Listen to Michigan declared total victory at a rally in Dearborn as results came in, saying they likely won at least one “uncommitted” delegate to this summer’s Democratic National Convention. It won’t be enough to stop Biden from winning the nomination. But Biden supporters in Michigan who tried to tamp down activists’ enthusiasm by warning openly protesting Biden could make it easier for former President Donald Trump to win in November are going to have to continue making that argument for a while.

In a statement, Biden did not mention the “uncommitted” movement but nodded to “every Michigander who made their voice heard today.”

Even before the result, Arab American leaders in upcoming primary states — including North Carolina, Texas and Virginia — described plans to replicate what happened here, promising their own protest-vote movements. But Michigan may prove hard to recreate, said organizers on the ground in Dearborn Tuesday, despite their hope that the pressure campaign can thrive moving forward.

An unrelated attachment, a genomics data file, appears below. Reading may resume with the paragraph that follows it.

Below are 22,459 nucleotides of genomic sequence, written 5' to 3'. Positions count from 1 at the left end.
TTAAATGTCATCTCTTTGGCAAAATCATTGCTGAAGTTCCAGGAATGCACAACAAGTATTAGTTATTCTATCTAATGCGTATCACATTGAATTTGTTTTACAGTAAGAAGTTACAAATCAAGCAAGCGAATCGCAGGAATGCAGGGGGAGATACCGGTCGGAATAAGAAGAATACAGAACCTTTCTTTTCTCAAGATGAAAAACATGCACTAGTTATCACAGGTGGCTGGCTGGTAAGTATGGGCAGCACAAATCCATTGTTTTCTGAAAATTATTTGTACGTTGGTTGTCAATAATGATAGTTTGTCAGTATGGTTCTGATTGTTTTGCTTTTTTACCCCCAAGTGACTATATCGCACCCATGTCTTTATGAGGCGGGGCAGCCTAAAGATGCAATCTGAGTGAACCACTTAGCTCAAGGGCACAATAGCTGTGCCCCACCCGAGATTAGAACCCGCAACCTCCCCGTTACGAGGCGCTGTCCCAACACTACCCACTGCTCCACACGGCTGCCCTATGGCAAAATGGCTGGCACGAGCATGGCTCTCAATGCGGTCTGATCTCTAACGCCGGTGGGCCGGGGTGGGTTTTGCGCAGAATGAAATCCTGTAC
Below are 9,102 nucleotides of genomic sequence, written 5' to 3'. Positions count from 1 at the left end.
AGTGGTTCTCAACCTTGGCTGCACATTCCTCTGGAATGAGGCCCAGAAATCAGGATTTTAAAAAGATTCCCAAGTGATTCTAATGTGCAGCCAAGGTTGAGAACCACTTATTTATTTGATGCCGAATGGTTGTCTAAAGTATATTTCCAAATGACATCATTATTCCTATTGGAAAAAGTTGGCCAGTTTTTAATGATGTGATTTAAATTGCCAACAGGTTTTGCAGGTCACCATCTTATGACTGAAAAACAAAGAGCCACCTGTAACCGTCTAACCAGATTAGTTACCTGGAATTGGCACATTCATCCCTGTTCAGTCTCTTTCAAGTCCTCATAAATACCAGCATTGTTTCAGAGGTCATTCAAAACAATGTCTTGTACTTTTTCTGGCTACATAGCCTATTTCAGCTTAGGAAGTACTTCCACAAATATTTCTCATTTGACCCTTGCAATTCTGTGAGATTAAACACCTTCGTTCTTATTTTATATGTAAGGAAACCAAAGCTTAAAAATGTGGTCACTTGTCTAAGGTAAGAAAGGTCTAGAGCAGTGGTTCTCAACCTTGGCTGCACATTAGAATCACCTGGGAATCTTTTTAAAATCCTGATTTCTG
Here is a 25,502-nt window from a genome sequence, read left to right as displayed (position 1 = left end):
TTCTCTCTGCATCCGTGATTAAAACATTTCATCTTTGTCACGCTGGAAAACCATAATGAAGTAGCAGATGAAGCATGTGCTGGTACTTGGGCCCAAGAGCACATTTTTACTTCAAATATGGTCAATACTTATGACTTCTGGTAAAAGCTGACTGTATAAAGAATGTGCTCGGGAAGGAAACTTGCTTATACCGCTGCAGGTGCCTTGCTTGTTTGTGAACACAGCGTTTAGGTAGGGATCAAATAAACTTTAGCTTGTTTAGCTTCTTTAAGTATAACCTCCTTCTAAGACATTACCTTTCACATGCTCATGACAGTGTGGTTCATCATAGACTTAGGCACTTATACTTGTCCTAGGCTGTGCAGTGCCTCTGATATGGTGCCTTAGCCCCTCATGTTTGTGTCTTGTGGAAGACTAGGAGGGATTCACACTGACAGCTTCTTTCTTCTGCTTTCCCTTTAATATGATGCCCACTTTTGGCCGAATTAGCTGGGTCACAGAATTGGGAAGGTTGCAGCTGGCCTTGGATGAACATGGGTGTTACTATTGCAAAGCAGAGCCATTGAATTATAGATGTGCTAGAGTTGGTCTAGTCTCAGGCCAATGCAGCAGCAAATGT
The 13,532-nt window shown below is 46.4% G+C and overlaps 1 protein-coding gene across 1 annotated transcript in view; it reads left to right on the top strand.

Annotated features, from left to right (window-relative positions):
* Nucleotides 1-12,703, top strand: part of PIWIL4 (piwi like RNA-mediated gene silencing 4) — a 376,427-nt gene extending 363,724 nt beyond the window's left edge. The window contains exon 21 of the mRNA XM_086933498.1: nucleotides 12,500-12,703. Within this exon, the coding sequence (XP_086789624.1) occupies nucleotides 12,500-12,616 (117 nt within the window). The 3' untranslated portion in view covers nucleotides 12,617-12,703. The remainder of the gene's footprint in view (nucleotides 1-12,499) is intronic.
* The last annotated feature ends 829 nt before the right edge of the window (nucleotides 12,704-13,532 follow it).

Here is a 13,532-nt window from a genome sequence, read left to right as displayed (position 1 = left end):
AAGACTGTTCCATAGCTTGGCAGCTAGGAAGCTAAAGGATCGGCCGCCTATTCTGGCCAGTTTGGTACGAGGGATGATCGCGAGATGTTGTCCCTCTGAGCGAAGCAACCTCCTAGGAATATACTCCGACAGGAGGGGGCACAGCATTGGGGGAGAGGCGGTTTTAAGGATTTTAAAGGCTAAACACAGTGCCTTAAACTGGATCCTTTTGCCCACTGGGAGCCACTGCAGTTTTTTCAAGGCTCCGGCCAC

“Michigan just happens to be like the perfect storm of everything,” said Eric Suter-Bull, a 26-year-old political organizer whose home and day job is in northern Virginia. The high population of Arab Americans, the early slot on the primary calendar and the fact that this state offers primary voters an “uncommitted” ballot line made it the best opportunity to build the narrative that Democrats have a problem if they don’t listen to protesters demanding a change in policy toward Israel, he said.

“The votes tonight for ‘uncommitted’ send a clear message to President Biden…This is a warning sign,” said Lexis Zeidan, a spokesperson for Listen to Michigan.